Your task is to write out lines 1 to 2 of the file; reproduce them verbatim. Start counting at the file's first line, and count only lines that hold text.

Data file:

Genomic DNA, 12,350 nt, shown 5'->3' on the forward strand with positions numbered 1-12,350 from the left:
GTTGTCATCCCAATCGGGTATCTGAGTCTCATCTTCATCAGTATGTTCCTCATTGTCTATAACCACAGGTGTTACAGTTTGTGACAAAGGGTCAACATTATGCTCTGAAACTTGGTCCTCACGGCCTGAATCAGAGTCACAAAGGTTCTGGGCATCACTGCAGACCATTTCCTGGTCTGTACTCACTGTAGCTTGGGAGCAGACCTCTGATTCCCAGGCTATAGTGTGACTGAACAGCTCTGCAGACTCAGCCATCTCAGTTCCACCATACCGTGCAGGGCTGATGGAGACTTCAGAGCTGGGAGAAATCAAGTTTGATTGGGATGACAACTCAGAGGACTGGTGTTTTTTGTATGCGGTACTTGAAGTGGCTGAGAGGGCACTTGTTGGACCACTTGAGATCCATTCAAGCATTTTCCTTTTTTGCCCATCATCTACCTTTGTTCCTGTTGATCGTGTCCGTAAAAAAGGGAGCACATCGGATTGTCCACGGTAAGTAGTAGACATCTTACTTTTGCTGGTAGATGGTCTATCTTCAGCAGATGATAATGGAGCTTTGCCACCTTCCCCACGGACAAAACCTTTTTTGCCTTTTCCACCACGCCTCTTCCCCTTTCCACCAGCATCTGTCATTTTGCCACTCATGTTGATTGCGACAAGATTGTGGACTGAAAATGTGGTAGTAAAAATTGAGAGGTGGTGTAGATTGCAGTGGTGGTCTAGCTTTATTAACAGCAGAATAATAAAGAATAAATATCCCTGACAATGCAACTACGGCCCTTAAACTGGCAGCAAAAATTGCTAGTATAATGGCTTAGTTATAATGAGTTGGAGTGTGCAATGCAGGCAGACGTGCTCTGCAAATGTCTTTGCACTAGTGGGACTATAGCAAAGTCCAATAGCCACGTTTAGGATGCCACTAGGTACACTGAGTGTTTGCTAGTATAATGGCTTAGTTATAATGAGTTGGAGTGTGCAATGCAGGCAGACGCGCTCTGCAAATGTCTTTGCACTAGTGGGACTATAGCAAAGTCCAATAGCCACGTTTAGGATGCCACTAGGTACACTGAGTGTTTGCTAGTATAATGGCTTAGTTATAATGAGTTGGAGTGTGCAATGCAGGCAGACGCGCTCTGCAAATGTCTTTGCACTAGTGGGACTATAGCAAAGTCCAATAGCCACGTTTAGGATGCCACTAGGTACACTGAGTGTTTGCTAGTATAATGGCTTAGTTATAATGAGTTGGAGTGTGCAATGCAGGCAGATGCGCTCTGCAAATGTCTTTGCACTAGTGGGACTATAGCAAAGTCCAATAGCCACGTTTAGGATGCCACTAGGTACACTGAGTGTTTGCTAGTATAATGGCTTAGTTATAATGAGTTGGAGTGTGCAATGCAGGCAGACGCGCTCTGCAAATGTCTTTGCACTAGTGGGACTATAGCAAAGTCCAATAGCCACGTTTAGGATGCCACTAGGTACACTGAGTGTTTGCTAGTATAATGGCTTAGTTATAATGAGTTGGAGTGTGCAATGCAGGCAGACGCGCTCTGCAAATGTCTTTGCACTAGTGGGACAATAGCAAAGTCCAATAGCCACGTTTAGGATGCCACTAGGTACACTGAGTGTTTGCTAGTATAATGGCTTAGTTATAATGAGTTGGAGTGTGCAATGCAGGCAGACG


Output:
Genomic DNA, 12,350 nt, shown 5'->3' on the forward strand with positions numbered 1-12,350 from the left:
GTTGTCATCCCAATCGGGTATCTGAGTCTCATCTTCATCAGTATGTTCCTCATTGTCTATAACCACAGGTGTTACAGTTTGTGACAAAGGGTCAACATTATGCTCTGAAACTTGGTCCTCACGGCCTGAATCAGAGTCACAAAGGTTCTGGGCATCACTGCAGACCATTTCCTGGTCTGTACTCACTGTAGCTTGGGAGCAGACCTCTGATTCCCAGGCTATAGTGTGACTGAACAGCTCTGCAGACTCAGCCATCTCAGTTCCACCATACCGTGCAGGGCTGATGGAGACTTCAGAGCTGGGAGAAATCAAGTTTGATTGGGATGACAACTCAGAGGACTGGTGTTTTTTGTATGCGGTACTTGAAGTGGCTGAGAGGGCACTTGTTGGACCACTTGAGATCCATTCAAGCATTTTCCTTTTTTGCCCATCATCTACCTTTGTTCCTGTTGATCGTGTCCGTAAAAAAGGGAGCACATCGGATTGTCCACGGTAAGTAGTAGACATCTTACTTTTGCTGGTAGATGGTCTATCTTCAGCAGATGATAATGGAGCTTTGCCACCTTCCCCACGGACAAAACCTTTTTTGCCTTTTCCACCACGCCTCTTCCCCTTTCCACCAGCATCTGTCATTTTGCCACTCATGTTGATTGCGACAAGATTGTGGACTGAAAATGTGGTAGTAAAAATTGAGAGGTGGTGTAGATTGCAGTGGTGGTCTAGCTTTATTAACAGCAGAATAATAAAGAATAAATATCCCTGACAATGCAACTACGGCCCTTAAACTGGCAGCAAAAATTGCTAGTATAATGGCTTAGTTATAATGAGTTGGAGTGTGCAATGCAGGCAGACGTGCTCTGCAAATGTCTTTGCACTAGTGGGACTATAGCAAAGTCCAATAGCCACGTTTAGGATGCCACTAGGTACACTGAGTGTTTGCTAGTATAATGGCTTAGTTATAATGAGTTGGAGTGTGCAATGCAGGCAGACGCGCTCTGCAAATGTCTTTGCACTAGTGGGACTATAGCAAAGTCCAATAGCCACGTTTAGGATGCCACTAGGTACACTGAGTGTTTGCTAGTATAATGGCTTAGTTATAATGAGTTGGAGTGTGCAATGCAGGCAGACGCGCTCTGCAAATGTCTTTGCACTAGTGGGACTATAGCAAAGTCCAATAGCCACGTTTAGGATGCCACTAGGTACACTGAGTGTTTGCTAGTATAATGGCTTAGTTATAATGAGTTGGAGTGTGCAATGCAGGCAGATGCGCTCTGCAAATGTCTTTGCACTAGTGGGACTATAGCAAAGTCCAATAGCCACGTTTAGGATGCCACTAGGTACACTGAGTGTTTGCTAGTATAATGGCTTAGTTATAATGAGTTGGAGTGTGCAATGCAGGCAGACGCGCTCTGCAAATGTCTTTGCACTAGTGGGACTATAGCAAAGTCCAATAGCCACGTTTAGGATGCCACTAGGTACACTGAGTGTTTGCTAGTATAATGGCTTAGTTATAATGAGTTGGAGTGTGCAATGCAGGCAGACGCGCTCTGCAAATGTCTTTGCACTAGTGGGACAATAGCAAAGTCCAATAGCCACGTTTAGGATGCCACTAGGTACACTGAGTGTTTGCTAGTATAATGGCTTAGTTATAATGAGTTGGAGTGTGCAATGCAGGCAGACG